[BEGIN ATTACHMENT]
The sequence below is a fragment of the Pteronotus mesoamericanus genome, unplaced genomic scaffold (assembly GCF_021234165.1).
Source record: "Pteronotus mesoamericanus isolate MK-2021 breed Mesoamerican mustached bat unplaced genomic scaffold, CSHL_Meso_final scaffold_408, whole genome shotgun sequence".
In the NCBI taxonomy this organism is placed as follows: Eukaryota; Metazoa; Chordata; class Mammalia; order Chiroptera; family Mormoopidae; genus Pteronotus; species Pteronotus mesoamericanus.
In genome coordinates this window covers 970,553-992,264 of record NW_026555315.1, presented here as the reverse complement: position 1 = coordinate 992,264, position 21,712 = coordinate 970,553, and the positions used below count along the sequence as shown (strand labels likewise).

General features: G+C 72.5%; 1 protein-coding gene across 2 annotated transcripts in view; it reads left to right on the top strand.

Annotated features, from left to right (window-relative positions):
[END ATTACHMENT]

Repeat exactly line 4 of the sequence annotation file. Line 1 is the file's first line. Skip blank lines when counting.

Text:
In genome coordinates this window covers 970,553-992,264 of record NW_026555315.1, presented here as the reverse complement: position 1 = coordinate 992,264, position 21,712 = coordinate 970,553, and the positions used below count along the sequence as shown (strand labels likewise).